Bethany Sanchez, the chief deputy city attorney for the city of North Las Vegas, has seen a huge change in her 6-year-old son Alejandro — his twin brother, Mateo, is not autistic — since he started attending the center at Touro. “ABA has really helped him,” she said.
His registered behavior technician, Tanisha Porter, notes that Alejandro, “now can hold a conversation, asks questions and likes playing with kids, not just himself. … I’m very proud of him. He wants to interact now.”
Improvements in care
Dr. Mara Hover, the new medical director of the autism center, said treatment is constantly getting better.
“We’re seeing significant improvement in children when it comes to their social skills and adaptability,” she said.
Hover said Las Vegas lags in available treatment for autistic children, meaning those such as Zollin Ellis must be on waiting lists.
Events such as the basketball clinic give families something to smile about. Celina Burns said she loved watching her daughter, 10-year-old Josephine Solins, participate.
“She was so happy. Normally she just likes to be by herself, but this was so high energy it gave her a feeling of importance,” Burns said. “Touro’s really helping her. She actually hugged people at the end and normally she doesn’t like to be touched. That was a big thing for her. I’m really thinking maybe her life is going to get better.”
About the disorder
Because autism is a spectrum disorder, it can range from mild to severe. It occurs in all ethnic, socioeconomic and age groups. Males are four times more likely to have autism than females.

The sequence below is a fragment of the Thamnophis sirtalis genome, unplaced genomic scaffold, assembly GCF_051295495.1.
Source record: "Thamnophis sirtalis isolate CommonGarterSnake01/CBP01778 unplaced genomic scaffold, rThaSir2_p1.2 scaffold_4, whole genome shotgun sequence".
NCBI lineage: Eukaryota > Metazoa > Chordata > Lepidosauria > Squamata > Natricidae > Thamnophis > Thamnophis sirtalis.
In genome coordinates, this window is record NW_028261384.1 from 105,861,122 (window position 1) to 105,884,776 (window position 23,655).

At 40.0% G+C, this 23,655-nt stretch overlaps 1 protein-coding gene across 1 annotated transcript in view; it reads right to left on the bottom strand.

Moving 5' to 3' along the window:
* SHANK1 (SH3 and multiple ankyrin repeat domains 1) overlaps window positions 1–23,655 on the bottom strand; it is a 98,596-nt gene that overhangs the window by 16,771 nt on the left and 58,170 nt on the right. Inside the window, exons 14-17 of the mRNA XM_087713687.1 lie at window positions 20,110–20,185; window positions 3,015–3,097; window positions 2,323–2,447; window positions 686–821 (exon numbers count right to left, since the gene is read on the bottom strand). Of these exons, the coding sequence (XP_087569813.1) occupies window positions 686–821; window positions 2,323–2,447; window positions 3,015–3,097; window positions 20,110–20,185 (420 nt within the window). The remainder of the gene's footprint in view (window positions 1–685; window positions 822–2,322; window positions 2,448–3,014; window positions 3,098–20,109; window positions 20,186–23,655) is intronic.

A person with ASD might:
■ Not respond to their name (the child may appear deaf)
■ Not point at objects or things of interest, or demonstrate interest
■ Not play “pretend” games
■ Avoid eye contact
■ Want to be alone
■ Have difficulty understanding, or showing understanding, of other people’s feelings or their own
■ Have no speech or delayed speech
■ Repeat words or phrases over and over (echolalia)
■ Give unrelated answers to questions
■ Get upset by minor changes
■ Have obsessive interests
■ Flap their hands, rock their body, or spin in circles
■ Have unusual reactions (over or under-sensitivity) to the way things sound, smell, taste, look or feel
■ Have low to no social skills
■ Avoid or resist physical contact
■ Demonstrate little safety or danger awareness
■ Reverse pronouns (e.g., says “you” instead of “I”)
Source: National Autism Association
Challenges of autism in adulthood
A 2015 report by Drexel University’s A.J. Drexel Autism Institute found that more than a third of those with autism didn’t work or continue education in their early 20s, compared with less than 8 percent of young people with other disabilities.
Just a third of young adults with autism had ever lived apart from their parents, and roughly 1 in 4 were socially isolated, having received no invitations for social activities within the past year, the report found.
About 58 percent of those on the spectrum had worked for pay by their early 20s and their jobs were typically part-time and low paying, the report said.
About a third engaged in postsecondary education.
About Touro center
■ What: Center for Autism and Development Disabilities at Touro University Nevada
■ Where: 874 American Pacific Drive, Henderson
■ Contact: 702-777-4808
■ Hours: 8 a.m. to 5 p.m. Children 18 months to 13 years can go for treatment before or after school. Parents must have a referral for treatment from a pediatrician, neurologist or neuropsychologist.
Treatment includes Applied Behavior Analysis, speech and physical therapy.
Medicaid, private insurance and cash accepted.
Source: Lisa Kunz, director of center
Paul Harasim’s column runs Mondays in Health. Contact him at firstname.lastname@example.org or 702-387-5273.